long wharf park, new haven CT (near I-91/I-95 junction, across the street from the veteran's memorial)
hours unknown - they're there whenever i drive by
Update 2/2011: in an effort to determine (for myself, mostly, but I guess you can listen in) which the best of the trucks is, I'll be updating the New Haven Taco District's page as I return.
The first 3 times I drove through Connecticut, over the span of several months, it was pouring rain so hard that traffic on the freeway was forced to slow down to 30 MPH. The next 3 or 4 times, it was occasionally raining and always unpleasant. 'Is Connecticut the worst state in the union?', I wondered, 'Could it possibly have any redeeming qualities?'
Fortunately, after recalling that on several previous occasions I had frantically and recklessly swiveled my head as I was driving past a bunch of taco trucks near the I-91/I-95 interchange, I had the foresight to pull off during a trip with my friend Sarah. We quickly located the goods, a row of approximately 6 trucks (depending on the day) selling tacos, hot dogs, roses, and whatever else your heart could desire. They've been bounced around a bit by construction, but they're generally either at or across the street from Long Wharf Park (a park renowned for its aggressive seagull population).
Since that initial trip, I've been back several times, always in unusual weather conditions: once so windy that I could barely open the door to our truck, once on an extreme clear and cold winter day, and another time in the rain. No matter the weather, time, or day of the week, the trucks are always there (though during the windstorm they put protective pieces of cardboard over the windows) and during lunch hour its always packed.
There's good reason for the crowd. Unfortunately, I'm not yet astute enough to differentiate between the trucks (due to their proximity to each other and extremely similar menus, I speculate they are either all members of the same family business, or bitterly angry splinters off the same master organization). However, at each of them you can get a taco for a buck fifty, and at Santa Apolonia you can get it for a dollar. This price discrepancy suggests to me that Santa Apolonia is the 'new kid on the block' trying to break into the market, and doesn't mind ruffling a few feathers along the way.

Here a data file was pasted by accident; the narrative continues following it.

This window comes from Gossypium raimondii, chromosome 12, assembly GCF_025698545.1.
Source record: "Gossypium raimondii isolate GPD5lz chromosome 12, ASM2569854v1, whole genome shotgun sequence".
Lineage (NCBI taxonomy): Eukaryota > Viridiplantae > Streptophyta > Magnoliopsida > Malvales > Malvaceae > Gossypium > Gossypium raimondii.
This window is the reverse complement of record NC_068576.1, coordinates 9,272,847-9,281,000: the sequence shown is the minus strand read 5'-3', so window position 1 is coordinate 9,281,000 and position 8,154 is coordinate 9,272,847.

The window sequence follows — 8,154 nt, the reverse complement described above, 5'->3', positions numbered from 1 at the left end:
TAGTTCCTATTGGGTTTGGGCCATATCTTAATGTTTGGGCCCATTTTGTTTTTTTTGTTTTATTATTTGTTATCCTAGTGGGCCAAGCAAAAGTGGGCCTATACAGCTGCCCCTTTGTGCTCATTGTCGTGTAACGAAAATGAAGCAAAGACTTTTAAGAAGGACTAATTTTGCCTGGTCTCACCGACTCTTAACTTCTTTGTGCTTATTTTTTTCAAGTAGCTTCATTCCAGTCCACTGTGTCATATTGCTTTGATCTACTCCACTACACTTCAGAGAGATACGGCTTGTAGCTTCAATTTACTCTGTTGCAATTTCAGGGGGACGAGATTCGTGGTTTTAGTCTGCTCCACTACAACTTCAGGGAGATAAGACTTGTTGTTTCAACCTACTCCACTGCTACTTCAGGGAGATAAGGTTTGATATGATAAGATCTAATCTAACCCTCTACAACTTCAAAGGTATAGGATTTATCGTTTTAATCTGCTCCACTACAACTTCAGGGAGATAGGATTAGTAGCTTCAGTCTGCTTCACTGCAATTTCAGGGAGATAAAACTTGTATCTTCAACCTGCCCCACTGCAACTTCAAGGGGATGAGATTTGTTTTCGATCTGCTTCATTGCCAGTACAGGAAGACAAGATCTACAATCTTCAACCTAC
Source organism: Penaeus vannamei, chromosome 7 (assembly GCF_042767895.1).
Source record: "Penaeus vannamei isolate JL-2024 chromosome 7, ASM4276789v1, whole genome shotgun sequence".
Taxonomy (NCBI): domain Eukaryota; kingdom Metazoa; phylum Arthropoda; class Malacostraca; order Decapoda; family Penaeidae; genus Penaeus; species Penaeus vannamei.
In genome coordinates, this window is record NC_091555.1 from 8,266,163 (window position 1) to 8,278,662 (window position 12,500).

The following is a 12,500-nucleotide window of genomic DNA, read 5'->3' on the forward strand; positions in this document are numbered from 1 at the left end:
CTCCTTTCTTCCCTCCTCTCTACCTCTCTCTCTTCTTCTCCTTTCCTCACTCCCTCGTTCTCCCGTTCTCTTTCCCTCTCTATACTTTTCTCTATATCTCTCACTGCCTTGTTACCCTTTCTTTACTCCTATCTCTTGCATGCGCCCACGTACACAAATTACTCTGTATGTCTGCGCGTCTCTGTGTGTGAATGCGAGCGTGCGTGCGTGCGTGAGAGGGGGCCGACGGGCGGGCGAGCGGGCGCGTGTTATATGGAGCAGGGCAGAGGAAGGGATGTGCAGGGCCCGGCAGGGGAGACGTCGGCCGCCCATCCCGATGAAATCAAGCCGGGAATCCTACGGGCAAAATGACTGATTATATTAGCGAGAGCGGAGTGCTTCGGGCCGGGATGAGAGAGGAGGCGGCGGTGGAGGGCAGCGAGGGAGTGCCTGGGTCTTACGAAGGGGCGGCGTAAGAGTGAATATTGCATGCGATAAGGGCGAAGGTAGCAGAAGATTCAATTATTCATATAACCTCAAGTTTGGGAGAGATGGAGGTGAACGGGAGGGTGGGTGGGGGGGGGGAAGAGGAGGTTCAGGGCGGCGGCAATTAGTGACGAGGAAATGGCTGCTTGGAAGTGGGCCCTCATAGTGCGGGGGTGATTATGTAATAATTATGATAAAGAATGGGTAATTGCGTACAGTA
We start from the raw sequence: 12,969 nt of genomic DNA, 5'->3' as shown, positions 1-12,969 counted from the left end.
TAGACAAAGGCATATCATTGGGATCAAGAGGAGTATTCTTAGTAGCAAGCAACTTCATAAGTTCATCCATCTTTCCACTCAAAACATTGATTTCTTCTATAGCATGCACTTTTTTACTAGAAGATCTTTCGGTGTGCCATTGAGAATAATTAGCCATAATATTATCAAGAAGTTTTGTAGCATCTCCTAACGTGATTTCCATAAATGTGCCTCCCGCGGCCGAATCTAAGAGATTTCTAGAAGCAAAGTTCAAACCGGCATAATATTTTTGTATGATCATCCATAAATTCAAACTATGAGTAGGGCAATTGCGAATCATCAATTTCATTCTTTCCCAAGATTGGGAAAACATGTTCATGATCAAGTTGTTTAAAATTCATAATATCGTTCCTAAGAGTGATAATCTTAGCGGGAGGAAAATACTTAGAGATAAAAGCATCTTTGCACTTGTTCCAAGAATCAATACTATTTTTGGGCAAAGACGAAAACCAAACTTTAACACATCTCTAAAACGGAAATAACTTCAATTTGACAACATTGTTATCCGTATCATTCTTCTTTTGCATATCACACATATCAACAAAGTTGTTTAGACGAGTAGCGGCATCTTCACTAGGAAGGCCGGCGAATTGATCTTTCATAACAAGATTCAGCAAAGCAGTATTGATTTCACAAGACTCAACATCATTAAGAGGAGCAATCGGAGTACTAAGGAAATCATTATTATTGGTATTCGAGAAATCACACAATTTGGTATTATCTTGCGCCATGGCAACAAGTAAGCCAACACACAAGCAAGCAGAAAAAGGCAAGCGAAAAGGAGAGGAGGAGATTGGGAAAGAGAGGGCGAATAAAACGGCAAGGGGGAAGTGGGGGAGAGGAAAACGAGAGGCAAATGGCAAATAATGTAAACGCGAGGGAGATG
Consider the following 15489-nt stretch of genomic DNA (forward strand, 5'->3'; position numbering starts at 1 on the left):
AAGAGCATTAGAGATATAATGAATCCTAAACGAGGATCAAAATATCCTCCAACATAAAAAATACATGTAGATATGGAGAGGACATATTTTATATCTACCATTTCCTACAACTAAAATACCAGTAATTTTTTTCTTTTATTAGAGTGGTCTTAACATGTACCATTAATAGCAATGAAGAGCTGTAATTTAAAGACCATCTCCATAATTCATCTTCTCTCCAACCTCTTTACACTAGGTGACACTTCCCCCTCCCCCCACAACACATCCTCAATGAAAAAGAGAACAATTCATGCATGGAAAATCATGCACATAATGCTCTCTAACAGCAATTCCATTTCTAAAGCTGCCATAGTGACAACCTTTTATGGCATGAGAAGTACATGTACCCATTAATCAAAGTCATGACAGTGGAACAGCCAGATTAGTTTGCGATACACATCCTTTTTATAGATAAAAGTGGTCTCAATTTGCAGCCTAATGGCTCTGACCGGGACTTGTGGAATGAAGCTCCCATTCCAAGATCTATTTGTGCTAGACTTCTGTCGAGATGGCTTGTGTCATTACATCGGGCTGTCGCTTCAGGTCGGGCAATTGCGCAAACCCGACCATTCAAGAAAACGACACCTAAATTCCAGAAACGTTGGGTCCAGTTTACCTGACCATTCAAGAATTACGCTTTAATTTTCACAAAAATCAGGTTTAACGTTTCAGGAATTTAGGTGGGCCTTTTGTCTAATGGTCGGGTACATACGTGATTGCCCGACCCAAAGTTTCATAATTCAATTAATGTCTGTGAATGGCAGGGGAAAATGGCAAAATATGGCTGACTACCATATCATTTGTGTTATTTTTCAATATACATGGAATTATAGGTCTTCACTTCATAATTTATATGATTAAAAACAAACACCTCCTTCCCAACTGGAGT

At the black truck, the meat is unspectacular but well-cooked and well-seasoned; the tortillas are nice and moist; the lime is flavorful and is especially welcome on their mild shredded chicken. Salsa-wise there's a couple options, red and green: each is spicy, but not overpowering, and the green has a great tangy flavor.
At the unnamed yellow truck, the service is extremely friendly and prompt. I ordered one asada and one pollo taco, and both were good. The asada retained a bit of gristle and was a little salty for my tastes, and the chicken was a bit mild, but it seems like they're converging on the ultimate deliciousness. The man in the truck applies the salsa for you: your choices are red (hot) and green (mild). I went with the red and 'spicy' may be an overstatement. It had a bit of flavor but, on the whole, didn't stand out from the crowd.
These trucks serve good tacos, no matter what part of the world you're in. For New England, however, it's revolutionary - the only good Mexican food I've found outside of Jamaica Plain. Cape Cod legend has it that the New England populace swore off spice as part of a loosely Puritanical cleansing in the early 1800s; even today, you can't get anything that has much flavor. If you're driving between New York and almost anywhere in New England, the New Haven Taco District should be stop #1 on your priority list (and Tacos el Charro in Jamaica Plain should be your final destination).
Reviewed by tacosmog.com on